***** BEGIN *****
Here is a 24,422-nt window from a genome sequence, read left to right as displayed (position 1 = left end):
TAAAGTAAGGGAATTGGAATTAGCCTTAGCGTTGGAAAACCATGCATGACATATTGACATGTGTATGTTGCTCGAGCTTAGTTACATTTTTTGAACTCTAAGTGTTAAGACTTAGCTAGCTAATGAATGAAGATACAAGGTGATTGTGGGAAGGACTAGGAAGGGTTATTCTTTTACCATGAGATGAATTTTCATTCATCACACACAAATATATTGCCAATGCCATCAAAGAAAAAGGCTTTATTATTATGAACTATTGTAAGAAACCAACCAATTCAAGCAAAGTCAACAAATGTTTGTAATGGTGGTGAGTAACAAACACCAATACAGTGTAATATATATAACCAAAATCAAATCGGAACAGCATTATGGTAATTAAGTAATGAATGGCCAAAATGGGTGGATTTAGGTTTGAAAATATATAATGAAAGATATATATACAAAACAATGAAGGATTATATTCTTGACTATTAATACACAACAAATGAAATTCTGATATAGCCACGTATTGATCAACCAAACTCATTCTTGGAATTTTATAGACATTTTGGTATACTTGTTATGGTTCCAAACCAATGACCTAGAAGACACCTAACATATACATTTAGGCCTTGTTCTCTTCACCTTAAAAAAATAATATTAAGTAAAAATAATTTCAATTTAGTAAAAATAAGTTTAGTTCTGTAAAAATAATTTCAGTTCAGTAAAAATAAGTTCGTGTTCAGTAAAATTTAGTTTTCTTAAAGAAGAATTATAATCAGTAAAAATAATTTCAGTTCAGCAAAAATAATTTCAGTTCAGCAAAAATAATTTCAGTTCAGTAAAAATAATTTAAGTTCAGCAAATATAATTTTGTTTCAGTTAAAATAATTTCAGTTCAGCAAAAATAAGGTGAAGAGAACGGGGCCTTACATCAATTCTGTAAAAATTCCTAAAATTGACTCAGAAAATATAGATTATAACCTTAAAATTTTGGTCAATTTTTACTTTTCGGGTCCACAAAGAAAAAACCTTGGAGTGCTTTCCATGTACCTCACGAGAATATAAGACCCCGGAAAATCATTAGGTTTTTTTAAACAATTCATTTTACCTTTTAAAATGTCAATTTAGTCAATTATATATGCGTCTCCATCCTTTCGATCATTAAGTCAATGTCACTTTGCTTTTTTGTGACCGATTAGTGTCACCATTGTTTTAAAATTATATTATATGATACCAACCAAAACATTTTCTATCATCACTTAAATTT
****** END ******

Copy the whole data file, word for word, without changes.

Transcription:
Here is a 24,422-nt window from a genome sequence, read left to right as displayed (position 1 = left end):
TAAAGTAAGGGAATTGGAATTAGCCTTAGCGTTGGAAAACCATGCATGACATATTGACATGTGTATGTTGCTCGAGCTTAGTTACATTTTTTGAACTCTAAGTGTTAAGACTTAGCTAGCTAATGAATGAAGATACAAGGTGATTGTGGGAAGGACTAGGAAGGGTTATTCTTTTACCATGAGATGAATTTTCATTCATCACACACAAATATATTGCCAATGCCATCAAAGAAAAAGGCTTTATTATTATGAACTATTGTAAGAAACCAACCAATTCAAGCAAAGTCAACAAATGTTTGTAATGGTGGTGAGTAACAAACACCAATACAGTGTAATATATATAACCAAAATCAAATCGGAACAGCATTATGGTAATTAAGTAATGAATGGCCAAAATGGGTGGATTTAGGTTTGAAAATATATAATGAAAGATATATATACAAAACAATGAAGGATTATATTCTTGACTATTAATACACAACAAATGAAATTCTGATATAGCCACGTATTGATCAACCAAACTCATTCTTGGAATTTTATAGACATTTTGGTATACTTGTTATGGTTCCAAACCAATGACCTAGAAGACACCTAACATATACATTTAGGCCTTGTTCTCTTCACCTTAAAAAAATAATATTAAGTAAAAATAATTTCAATTTAGTAAAAATAAGTTTAGTTCTGTAAAAATAATTTCAGTTCAGTAAAAATAAGTTCGTGTTCAGTAAAATTTAGTTTTCTTAAAGAAGAATTATAATCAGTAAAAATAATTTCAGTTCAGCAAAAATAATTTCAGTTCAGCAAAAATAATTTCAGTTCAGTAAAAATAATTTAAGTTCAGCAAATATAATTTTGTTTCAGTTAAAATAATTTCAGTTCAGCAAAAATAAGGTGAAGAGAACGGGGCCTTACATCAATTCTGTAAAAATTCCTAAAATTGACTCAGAAAATATAGATTATAACCTTAAAATTTTGGTCAATTTTTACTTTTCGGGTCCACAAAGAAAAAACCTTGGAGTGCTTTCCATGTACCTCACGAGAATATAAGACCCCGGAAAATCATTAGGTTTTTTTAAACAATTCATTTTACCTTTTAAAATGTCAATTTAGTCAATTATATATGCGTCTCCATCCTTTCGATCATTAAGTCAATGTCACTTTGCTTTTTTGTGACCGATTAGTGTCACCATTGTTTTAAAATTATATTATATGATACCAACCAAAACATTTTCTATCATCACTTAAATTT